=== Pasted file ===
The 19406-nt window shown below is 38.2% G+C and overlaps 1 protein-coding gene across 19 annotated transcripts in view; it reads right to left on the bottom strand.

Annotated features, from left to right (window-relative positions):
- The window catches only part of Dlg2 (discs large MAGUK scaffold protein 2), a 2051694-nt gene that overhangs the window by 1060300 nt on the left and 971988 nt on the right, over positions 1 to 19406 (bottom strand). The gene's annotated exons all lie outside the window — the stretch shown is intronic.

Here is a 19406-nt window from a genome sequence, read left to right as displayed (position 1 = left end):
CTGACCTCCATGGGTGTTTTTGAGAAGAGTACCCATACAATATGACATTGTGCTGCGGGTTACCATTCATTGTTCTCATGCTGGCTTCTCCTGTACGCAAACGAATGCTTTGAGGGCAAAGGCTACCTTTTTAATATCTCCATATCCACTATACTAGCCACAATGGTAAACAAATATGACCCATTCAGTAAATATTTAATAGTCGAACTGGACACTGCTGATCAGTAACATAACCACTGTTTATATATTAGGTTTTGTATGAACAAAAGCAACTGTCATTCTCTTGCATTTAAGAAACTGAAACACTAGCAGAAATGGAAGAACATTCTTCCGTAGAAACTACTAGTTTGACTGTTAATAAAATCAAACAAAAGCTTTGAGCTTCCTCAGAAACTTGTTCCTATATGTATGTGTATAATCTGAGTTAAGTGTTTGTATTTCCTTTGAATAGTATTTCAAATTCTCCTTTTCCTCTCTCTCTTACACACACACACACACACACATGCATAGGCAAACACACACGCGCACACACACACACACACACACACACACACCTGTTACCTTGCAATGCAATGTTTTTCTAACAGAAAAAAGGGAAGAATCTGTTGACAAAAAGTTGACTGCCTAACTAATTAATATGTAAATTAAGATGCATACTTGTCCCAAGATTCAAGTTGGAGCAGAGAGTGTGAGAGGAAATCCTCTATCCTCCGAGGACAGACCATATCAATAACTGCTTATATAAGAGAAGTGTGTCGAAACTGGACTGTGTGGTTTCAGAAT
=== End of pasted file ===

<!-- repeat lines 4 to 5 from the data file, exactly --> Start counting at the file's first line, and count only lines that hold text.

Here is a 19406-nt window from a genome sequence, read left to right as displayed (position 1 = left end):
CTGACCTCCATGGGTGTTTTTGAGAAGAGTACCCATACAATATGACATTGTGCTGCGGGTTACCATTCATTGTTCTCATGCTGGCTTCTCCTGTACGCAAACGAATGCTTTGAGGGCAAAGGCTACCTTTTTAATATCTCCATATCCACTATACTAGCCACAATGGTAAACAAATATGACCCATTCAGTAAATATTTAATAGTCGAACTGGACACTGCTGATCAGTAACATAACCACTGTTTATATATTAGGTTTTGTATGAACAAAAGCAACTGTCATTCTCTTGCATTTAAGAAACTGAAACACTAGCAGAAATGGAAGAACATTCTTCCGTAGAAACTACTAGTTTGACTGTTAATAAAATCAAACAAAAGCTTTGAGCTTCCTCAGAAACTTGTTCCTATATGTATGTGTATAATCTGAGTTAAGTGTTTGTATTTCCTTTGAATAGTATTTCAAATTCTCCTTTTCCTCTCTCTCTTACACACACACACACACACACATGCATAGGCAAACACACACGCGCACACACACACACACACACACACACACACCTGTTACCTTGCAATGCAATGTTTTTCTAACAGAAAAAAGGGAAGAATCTGTTGACAAAAAGTTGACTGCCTAACTAATTAATATGTAAATTAAGATGCATACTTGTCCCAAGATTCAAGTTGGAGCAGAGAGTGTGAGAGGAAATCCTCTATCCTCCGAGGACAGACCATATCAATAACTGCTTATATAAGAGAAGTGTGTCGAAACTGGACTGTGTGGTTTCAGAAT